As part of an ongoing investigation, Propublica published a lengthy article today by Paul Kiel titled For Nebraska’s Poor, Get Sick and Get Sued. The article was co-published with The Daily Beast. The article has already been picked up by other publications and websites.

Kiel covers consumer finance for ProPublica. Recently, his focus has been on debt collection and high-cost lending. His work in 2013 was honored as a finalist for both a Gerald Loeb Award and a Best in Business award from the Society of American Business Editors and Writers.

This is not Mr. Kiel’s first high profile foray into debt collection. In October of 2015, Kiel co-authored the article The Color of Debt: How Collection Suits Squeeze Black Neighborhoods. That article was also widely referenced and reprinted.

The article discusses the practice of use of litigation to collect delinquent healthcare accounts in the State of Nebraska. It is clear that Mr. Kiel spent a considerable amount of time researching the story before publication. The story is less than flattering to the debt collection industry.

The sidebar to the story states this story is part of an ongoing investigation labeled Unforgiven: The Long Life of Debt:  The way lenders and collectors pursue consumer debt has undergone an aggressive transformation in America. Prior stories in the series include the aforementioned Kiel story, From the ER to the Courtroom, Old Debt, Fresh Pain, Unseen Toll, Debt Collection Stories, and Suing Soldiers Worldwide.

The article focuses largely on suits related to healthcare accounts filed by one specific Nebraska collection agency, Credit Management Services (CMS). To provide comparison, the author reviewed debt collection litigation practices in similar sized locales and states where court filing fees were similar to the filing fees in Nebraska.

Nebraska has some of the lowest court filing fees in the country. The article notes, “The cost to file a lawsuit in Nebraska is $45. In New Mexico, where suits are filed at about one-third the rate as in Nebraska, the fee for smaller debts starts at $77.”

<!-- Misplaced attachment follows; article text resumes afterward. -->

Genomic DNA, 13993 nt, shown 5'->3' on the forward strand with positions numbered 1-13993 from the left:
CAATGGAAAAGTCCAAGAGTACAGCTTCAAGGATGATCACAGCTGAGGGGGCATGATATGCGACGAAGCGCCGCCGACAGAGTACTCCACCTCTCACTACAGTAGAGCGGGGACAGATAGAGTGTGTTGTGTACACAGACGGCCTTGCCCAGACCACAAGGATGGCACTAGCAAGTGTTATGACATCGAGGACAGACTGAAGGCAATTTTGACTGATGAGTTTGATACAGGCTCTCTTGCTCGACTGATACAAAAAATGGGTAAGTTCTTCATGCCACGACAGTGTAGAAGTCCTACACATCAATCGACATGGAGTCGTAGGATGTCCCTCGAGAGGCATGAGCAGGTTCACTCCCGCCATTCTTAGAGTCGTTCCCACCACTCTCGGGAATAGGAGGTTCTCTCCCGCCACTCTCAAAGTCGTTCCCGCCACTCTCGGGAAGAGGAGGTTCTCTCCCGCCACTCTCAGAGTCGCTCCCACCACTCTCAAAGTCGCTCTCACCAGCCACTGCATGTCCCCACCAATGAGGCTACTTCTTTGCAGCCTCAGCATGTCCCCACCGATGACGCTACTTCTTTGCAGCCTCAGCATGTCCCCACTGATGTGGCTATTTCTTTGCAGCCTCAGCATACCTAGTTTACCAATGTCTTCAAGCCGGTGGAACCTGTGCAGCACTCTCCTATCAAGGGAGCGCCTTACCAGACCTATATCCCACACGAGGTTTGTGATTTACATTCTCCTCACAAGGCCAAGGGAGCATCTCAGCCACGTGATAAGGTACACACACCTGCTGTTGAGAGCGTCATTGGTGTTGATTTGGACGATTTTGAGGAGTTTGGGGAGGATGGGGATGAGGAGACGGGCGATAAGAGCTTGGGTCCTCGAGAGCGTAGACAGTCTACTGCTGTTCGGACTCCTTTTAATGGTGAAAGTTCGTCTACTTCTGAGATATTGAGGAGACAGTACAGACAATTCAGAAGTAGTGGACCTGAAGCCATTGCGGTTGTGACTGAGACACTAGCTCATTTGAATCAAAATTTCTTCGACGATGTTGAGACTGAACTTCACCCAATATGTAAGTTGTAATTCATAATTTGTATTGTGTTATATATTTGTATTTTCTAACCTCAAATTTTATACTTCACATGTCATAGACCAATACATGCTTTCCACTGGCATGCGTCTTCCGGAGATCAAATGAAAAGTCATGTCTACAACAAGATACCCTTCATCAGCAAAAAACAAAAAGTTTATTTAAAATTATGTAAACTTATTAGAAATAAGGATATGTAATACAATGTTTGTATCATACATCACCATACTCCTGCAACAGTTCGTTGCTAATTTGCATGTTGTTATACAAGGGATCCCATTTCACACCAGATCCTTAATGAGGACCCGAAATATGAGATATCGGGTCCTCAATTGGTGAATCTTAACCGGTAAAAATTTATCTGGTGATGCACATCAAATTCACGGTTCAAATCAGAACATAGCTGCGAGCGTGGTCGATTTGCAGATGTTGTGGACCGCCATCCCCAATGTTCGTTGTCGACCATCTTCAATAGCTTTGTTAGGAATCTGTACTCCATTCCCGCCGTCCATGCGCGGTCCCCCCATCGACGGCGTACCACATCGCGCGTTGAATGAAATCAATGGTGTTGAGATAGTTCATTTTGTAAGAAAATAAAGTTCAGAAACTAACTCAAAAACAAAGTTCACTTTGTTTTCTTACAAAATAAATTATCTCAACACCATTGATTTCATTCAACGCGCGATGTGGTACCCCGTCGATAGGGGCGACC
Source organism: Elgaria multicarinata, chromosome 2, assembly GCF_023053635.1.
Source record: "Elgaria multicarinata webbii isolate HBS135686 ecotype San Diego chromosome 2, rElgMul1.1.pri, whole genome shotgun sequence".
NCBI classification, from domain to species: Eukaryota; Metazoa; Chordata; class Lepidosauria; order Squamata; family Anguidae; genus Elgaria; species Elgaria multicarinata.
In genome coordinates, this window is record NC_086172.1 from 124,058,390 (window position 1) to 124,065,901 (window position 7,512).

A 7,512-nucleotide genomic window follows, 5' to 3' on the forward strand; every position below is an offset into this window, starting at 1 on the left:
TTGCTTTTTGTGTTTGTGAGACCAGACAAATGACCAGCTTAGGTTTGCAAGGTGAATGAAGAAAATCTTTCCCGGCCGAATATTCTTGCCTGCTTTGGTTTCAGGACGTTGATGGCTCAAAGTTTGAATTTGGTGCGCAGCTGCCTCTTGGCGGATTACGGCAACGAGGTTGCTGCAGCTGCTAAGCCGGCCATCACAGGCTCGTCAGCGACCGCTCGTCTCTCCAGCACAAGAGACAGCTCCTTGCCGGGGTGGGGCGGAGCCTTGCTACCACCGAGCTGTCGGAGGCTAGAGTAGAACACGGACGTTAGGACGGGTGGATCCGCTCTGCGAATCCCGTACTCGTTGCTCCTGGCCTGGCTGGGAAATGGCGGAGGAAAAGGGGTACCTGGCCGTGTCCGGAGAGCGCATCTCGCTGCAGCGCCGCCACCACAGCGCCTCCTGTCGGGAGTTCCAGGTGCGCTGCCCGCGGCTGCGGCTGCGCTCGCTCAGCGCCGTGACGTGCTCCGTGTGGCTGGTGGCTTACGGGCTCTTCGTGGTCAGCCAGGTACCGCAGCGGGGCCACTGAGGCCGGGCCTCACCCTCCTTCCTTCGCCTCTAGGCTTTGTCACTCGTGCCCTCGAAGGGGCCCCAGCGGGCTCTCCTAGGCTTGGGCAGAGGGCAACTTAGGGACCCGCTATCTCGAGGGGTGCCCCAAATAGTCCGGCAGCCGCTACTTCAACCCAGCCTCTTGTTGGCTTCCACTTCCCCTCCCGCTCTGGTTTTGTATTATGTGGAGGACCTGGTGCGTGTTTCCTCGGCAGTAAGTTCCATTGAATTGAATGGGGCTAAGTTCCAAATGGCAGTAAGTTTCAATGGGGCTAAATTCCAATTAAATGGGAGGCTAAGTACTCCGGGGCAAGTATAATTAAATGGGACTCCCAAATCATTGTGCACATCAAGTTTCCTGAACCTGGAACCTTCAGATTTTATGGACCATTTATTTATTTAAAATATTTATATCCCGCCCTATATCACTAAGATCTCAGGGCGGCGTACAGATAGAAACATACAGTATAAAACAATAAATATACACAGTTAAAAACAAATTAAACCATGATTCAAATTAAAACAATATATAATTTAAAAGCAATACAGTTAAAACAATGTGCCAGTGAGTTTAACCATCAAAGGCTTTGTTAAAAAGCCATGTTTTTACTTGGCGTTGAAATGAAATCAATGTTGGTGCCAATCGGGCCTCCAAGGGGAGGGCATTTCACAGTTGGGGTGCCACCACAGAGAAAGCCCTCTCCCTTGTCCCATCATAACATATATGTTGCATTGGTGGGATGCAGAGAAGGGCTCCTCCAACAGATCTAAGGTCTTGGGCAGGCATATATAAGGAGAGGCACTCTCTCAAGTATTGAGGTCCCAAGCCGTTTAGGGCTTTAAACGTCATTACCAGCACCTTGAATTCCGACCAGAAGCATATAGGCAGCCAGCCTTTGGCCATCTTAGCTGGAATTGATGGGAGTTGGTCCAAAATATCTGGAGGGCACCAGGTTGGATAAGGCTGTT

While the article is generally critical of all debt collection litigation, it also paints CMS as somewhat of an outlier.

“In 2013, CMS filed almost 30,000 lawsuits in Nebraska, more than the rest of the collection agencies in Nebraska combined. That would be a staggering number of suits in any state. In New Jersey, with a population nearly five times larger, only one company, the nation’s largest debt buyer, filed more than 30,000 lawsuits that year.”

insideARM Perspective

This article should be read by all in the ARM industry.

These types of articles continue to dominate the general public’s view of the debt collection industry. The stories are never properly balanced. But, a balanced article is not on the agenda.

Kiel did include excerpts from a statement from the Nebraska Collectors Association (NCA) in the article. The select excerpt said collection agencies file suits as “a last resort,” after attempts by the original provider and the agency to resolve the debt have failed. “Cooperatively working with the consumer is always the preferred approach to the collection process.”

However, insideARM was able to obtain the full statement from the NCA. It would have been a more balanced article if Kiel had included more from the NCA. A copy of the NCA statement can be found here. insideARM commends NCA for going beyond the typical, extremely brief, response to provide additional context.

At last week’s insideARM Larger Market Participant Summit the keynote address was delivered by Patrick Hillman, Senior Vice President from LEVICK, a prominent public relations and communications firm.  Mr. Hillman also stayed at the Summit to participate in a second session: “On the Record” – A Discussion with National Consumer Finance Reporters.” (As it happens, Hillman filled in for Paul Kiel, who was unable to attend because of an illness.) After the Summit concluded, Hillman commented: “The reputation challenges to the industry as a whole are incredibly complex.” That may be the understatement of the century.

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